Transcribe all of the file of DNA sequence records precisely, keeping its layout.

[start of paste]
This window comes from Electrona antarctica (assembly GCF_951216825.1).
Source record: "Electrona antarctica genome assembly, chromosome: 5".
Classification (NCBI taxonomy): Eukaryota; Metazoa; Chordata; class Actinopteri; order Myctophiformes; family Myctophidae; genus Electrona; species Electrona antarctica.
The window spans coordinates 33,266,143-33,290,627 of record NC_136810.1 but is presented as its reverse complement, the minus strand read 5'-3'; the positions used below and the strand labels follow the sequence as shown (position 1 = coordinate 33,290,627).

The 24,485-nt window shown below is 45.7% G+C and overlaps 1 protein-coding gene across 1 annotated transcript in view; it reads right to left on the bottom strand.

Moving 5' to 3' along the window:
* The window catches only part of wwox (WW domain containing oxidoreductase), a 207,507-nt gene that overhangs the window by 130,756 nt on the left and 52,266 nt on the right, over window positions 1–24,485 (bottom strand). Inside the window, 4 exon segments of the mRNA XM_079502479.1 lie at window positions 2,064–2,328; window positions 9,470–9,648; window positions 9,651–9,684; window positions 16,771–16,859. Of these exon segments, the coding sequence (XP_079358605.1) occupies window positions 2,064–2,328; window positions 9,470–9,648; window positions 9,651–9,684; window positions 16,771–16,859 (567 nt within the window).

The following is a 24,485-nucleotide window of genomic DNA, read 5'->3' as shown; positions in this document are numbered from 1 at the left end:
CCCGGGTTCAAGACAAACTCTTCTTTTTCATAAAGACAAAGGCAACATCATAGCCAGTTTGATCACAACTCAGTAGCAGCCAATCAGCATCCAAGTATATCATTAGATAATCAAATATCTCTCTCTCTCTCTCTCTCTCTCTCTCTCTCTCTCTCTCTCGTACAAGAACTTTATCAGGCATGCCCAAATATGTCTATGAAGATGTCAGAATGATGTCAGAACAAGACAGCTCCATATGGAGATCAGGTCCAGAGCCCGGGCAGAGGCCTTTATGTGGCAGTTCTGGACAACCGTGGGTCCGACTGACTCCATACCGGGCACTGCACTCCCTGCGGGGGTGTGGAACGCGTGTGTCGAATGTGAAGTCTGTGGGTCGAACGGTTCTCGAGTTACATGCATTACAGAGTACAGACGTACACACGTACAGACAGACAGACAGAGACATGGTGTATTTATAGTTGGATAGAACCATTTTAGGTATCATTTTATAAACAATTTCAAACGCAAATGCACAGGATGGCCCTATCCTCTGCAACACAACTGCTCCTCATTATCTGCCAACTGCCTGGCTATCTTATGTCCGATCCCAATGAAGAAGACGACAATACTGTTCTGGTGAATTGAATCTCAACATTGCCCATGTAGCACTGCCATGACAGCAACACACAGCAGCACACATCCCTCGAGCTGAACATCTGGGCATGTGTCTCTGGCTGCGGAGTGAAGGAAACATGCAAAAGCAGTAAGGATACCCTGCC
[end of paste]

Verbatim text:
This window comes from Electrona antarctica (assembly GCF_951216825.1).
Source record: "Electrona antarctica genome assembly, chromosome: 5".
Classification (NCBI taxonomy): Eukaryota; Metazoa; Chordata; class Actinopteri; order Myctophiformes; family Myctophidae; genus Electrona; species Electrona antarctica.
The window spans coordinates 33,266,143-33,290,627 of record NC_136810.1 but is presented as its reverse complement, the minus strand read 5'-3'; the positions used below and the strand labels follow the sequence as shown (position 1 = coordinate 33,290,627).

The 24,485-nt window shown below is 45.7% G+C and overlaps 1 protein-coding gene across 1 annotated transcript in view; it reads right to left on the bottom strand.

Moving 5' to 3' along the window:
* The window catches only part of wwox (WW domain containing oxidoreductase), a 207,507-nt gene that overhangs the window by 130,756 nt on the left and 52,266 nt on the right, over window positions 1–24,485 (bottom strand). Inside the window, 4 exon segments of the mRNA XM_079502479.1 lie at window positions 2,064–2,328; window positions 9,470–9,648; window positions 9,651–9,684; window positions 16,771–16,859. Of these exon segments, the coding sequence (XP_079358605.1) occupies window positions 2,064–2,328; window positions 9,470–9,648; window positions 9,651–9,684; window positions 16,771–16,859 (567 nt within the window).

The following is a 24,485-nucleotide window of genomic DNA, read 5'->3' as shown; positions in this document are numbered from 1 at the left end:
CCCGGGTTCAAGACAAACTCTTCTTTTTCATAAAGACAAAGGCAACATCATAGCCAGTTTGATCACAACTCAGTAGCAGCCAATCAGCATCCAAGTATATCATTAGATAATCAAATATCTCTCTCTCTCTCTCTCTCTCTCTCTCTCTCTCTCTCTCTCGTACAAGAACTTTATCAGGCATGCCCAAATATGTCTATGAAGATGTCAGAATGATGTCAGAACAAGACAGCTCCATATGGAGATCAGGTCCAGAGCCCGGGCAGAGGCCTTTATGTGGCAGTTCTGGACAACCGTGGGTCCGACTGACTCCATACCGGGCACTGCACTCCCTGCGGGGGTGTGGAACGCGTGTGTCGAATGTGAAGTCTGTGGGTCGAACGGTTCTCGAGTTACATGCATTACAGAGTACAGACGTACACACGTACAGACAGACAGACAGAGACATGGTGTATTTATAGTTGGATAGAACCATTTTAGGTATCATTTTATAAACAATTTCAAACGCAAATGCACAGGATGGCCCTATCCTCTGCAACACAACTGCTCCTCATTATCTGCCAACTGCCTGGCTATCTTATGTCCGATCCCAATGAAGAAGACGACAATACTGTTCTGGTGAATTGAATCTCAACATTGCCCATGTAGCACTGCCATGACAGCAACACACAGCAGCACACATCCCTCGAGCTGAACATCTGGGCATGTGTCTCTGGCTGCGGAGTGAAGGAAACATGCAAAAGCAGTAAGGATACCCTGCC